Wednesday, May 20, 2015
Ind. Decisions - Court of Appeals issues 3 opinion(s) today (and 8 NFP memorandum decisions)
For publication opinions today (3):
In Erica L. Jackson v. State of Indiana , an 11-page opinion, Judge Bailey writes:
Jackson did not deny that the acts charged by the State were committed. She claimed that another individual was the perpetrator. As there was no controversy regarding whether a lesser offense was committed while a greater offense was not, the trial court did not abuse its discretion by refusing the instruction. * * *In Tiras D. Johnson v. State of Indiana , a 9-page opinion, Judge Mathias writes:
Jackson claims that the trial court abused its discretion by admitting State’s Exhibits 5 and 6 and related testimony because Jackson’s photograph was a higher quality close-up causing her features to be more distinguishable than those of the women in jail intake photographs. * * * Here, our examination of the photo array does not lead to the conclusion that the distinction identified by Jackson is critical such as to likely lead to misidentification. Each of the photographs is of sufficient clarity to allow an examination of facial features. * * *
Jackson did not establish that the trial court abused its discretion by refusing her proffered instruction, nor did Jackson establish that the trial court abused its discretion in the admission of evidence.
Tiras Johnson (“Johnson”) appeals the Madison Circuit Court’s revocation of his probation and argues that the trial court abused its discretion when it denied his motion to suppress evidence seized during a warrantless search of his friend’s residence. * * *In Michael Whittaker v. State of Indiana, a 7-page opinion, Sr. Judge Darden writes:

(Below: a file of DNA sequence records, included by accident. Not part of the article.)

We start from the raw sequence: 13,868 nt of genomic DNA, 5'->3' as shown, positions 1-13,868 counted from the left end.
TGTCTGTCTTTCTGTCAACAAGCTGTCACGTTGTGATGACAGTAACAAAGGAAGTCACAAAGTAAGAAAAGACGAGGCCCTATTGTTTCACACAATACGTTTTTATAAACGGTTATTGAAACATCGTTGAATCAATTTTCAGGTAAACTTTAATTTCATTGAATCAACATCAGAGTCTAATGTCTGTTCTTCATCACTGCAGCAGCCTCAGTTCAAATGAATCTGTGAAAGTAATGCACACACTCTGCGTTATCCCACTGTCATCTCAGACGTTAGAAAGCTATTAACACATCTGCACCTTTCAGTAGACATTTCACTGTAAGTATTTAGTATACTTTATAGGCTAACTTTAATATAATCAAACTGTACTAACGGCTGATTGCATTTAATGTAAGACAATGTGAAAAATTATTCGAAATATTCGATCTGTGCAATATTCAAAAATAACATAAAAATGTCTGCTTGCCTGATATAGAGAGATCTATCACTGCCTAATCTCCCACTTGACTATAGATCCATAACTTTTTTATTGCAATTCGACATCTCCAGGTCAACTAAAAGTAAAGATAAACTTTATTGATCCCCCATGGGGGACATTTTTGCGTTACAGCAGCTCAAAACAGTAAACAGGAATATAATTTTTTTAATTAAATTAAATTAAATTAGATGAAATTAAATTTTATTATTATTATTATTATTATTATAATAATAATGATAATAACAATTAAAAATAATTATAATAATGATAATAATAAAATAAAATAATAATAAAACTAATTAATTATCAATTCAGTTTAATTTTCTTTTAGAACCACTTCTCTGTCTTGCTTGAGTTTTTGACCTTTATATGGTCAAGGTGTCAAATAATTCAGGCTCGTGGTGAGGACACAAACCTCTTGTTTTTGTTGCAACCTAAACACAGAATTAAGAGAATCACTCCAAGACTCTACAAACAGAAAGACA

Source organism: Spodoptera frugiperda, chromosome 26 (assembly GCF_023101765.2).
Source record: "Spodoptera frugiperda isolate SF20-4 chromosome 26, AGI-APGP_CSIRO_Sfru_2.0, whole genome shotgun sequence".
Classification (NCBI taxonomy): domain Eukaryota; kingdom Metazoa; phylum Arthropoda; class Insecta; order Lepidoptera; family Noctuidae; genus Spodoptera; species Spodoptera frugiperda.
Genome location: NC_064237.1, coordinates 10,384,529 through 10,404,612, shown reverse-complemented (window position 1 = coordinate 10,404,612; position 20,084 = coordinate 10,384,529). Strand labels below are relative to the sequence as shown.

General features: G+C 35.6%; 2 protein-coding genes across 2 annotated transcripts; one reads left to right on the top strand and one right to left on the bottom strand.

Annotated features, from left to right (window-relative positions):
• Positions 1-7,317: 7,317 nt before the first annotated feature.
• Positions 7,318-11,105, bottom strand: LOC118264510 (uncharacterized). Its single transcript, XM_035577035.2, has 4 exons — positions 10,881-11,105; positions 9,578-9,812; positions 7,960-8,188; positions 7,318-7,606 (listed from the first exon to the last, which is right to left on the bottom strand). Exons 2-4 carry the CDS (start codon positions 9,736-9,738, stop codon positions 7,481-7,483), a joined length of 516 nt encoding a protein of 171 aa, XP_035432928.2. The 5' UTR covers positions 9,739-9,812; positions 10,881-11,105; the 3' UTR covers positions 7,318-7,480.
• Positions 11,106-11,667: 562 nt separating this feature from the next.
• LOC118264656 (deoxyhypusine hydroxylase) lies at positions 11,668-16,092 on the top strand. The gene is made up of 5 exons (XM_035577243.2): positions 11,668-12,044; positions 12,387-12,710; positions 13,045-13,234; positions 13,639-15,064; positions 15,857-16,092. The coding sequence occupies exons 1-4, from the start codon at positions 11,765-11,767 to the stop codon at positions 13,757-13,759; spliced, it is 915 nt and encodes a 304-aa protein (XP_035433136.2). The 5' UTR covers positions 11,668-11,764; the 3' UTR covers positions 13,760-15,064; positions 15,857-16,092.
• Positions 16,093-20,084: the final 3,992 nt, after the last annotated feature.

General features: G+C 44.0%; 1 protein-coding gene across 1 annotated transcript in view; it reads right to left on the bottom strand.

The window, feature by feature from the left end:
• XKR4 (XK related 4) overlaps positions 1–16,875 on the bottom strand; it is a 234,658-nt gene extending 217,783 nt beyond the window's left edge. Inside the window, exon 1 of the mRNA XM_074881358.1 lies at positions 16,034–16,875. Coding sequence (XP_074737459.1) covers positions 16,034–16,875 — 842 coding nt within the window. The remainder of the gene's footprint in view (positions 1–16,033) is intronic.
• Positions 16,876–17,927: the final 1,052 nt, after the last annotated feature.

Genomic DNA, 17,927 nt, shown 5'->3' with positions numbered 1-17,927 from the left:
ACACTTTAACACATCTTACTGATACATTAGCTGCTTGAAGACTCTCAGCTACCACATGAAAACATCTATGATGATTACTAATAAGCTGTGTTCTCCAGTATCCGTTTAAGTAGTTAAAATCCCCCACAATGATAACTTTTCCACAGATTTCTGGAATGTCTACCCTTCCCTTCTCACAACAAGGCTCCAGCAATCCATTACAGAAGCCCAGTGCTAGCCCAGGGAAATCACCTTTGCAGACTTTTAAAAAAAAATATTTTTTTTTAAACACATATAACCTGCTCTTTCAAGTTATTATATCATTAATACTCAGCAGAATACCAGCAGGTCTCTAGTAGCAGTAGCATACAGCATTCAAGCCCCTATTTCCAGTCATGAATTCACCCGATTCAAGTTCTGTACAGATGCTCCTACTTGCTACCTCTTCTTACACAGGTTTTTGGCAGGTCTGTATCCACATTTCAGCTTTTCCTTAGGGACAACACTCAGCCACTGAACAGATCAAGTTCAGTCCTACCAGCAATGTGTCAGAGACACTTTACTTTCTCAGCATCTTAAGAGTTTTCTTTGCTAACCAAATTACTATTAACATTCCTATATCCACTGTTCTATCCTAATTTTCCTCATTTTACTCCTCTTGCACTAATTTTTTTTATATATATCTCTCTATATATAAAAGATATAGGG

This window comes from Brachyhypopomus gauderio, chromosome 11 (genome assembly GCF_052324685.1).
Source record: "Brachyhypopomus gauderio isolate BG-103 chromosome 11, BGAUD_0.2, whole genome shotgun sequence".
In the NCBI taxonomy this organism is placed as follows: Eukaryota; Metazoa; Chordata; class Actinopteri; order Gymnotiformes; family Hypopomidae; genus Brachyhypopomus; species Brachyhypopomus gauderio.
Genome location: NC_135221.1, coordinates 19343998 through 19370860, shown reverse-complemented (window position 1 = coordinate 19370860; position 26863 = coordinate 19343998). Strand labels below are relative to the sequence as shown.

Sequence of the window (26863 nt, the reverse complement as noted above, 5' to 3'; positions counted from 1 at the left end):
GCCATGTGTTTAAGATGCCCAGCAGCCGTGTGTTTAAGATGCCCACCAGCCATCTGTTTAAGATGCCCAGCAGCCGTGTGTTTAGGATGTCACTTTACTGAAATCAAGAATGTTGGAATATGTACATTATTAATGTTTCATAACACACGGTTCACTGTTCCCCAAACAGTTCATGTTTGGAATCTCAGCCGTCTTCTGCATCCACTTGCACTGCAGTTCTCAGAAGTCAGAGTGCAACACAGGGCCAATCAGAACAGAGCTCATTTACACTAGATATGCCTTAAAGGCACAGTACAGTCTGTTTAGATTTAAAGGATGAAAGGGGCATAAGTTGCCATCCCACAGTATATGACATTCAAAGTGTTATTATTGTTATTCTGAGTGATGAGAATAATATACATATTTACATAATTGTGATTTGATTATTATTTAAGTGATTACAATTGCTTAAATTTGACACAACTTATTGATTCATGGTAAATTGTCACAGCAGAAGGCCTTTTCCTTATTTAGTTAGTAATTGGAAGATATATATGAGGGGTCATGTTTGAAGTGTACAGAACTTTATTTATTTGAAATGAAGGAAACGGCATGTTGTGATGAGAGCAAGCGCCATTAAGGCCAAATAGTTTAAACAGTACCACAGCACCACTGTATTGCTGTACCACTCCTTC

For all of these reasons, we conclude that the trial court acted within its discretion when it admitted evidence that the officers discovered a large quantity of marijuana in Johnson’s backpack when they executed the search warrant. Therefore, we affirm the trial court’s order denying Johnson’s motion to suppress and finding that he violated his probation.
Michael Whittaker appeals his sentence for his conviction of theft, a Class D felony, Indiana Code section 35-43-4-2 (2009), and his adjudication as an habitual offender, Indiana Code section 35-50-2-8 (2005). We affirm.NFP civil decisions today (1):
Whittaker presents one issue for our review, which we restate as: whether the savings clause of the 2014 criminal code revision violates the Equal Privileges and Immunities Clause of the Indiana Constitution. * * *
Specifically, he argues that the savings clause improperly prohibits the ameliorative sentencing statutes of the new criminal code to apply to certain offenders, including himself. * * *
Whittaker argues that the savings clause unconstitutionally created two classes of offenders: those who committed their offenses before the new criminal code went into effect on July 1, 2014 but were sentenced after that date and those who committed their offenses after the July 1, 2014 effective date. He maintains that the date of the offense is not reasonably related to any inherent characteristic that distinguishes the two classes. * * *
Whittaker, in an act of free will, selected his offense date as August 31, 2013, thereby choosing to commit theft as a Class D felony subject to a sentence of six months to three years. See Ind. Code §§ 35-43-4-2(a), 35-50-2-7(a). By doing so, he differentiated himself from those offenders who committed the offense of theft after July 1, 2014. Thus, we find that Whittaker is not similarly situated to those defendants who committed offenses after July 1, 2014, and, therefore, he has no viable equal privileges and immunities claim.
NFP criminal decisions today (7):
Posted by Marcia Oddi on May 20, 2015 10:09 AM
Posted to Ind. App.Ct. Decisions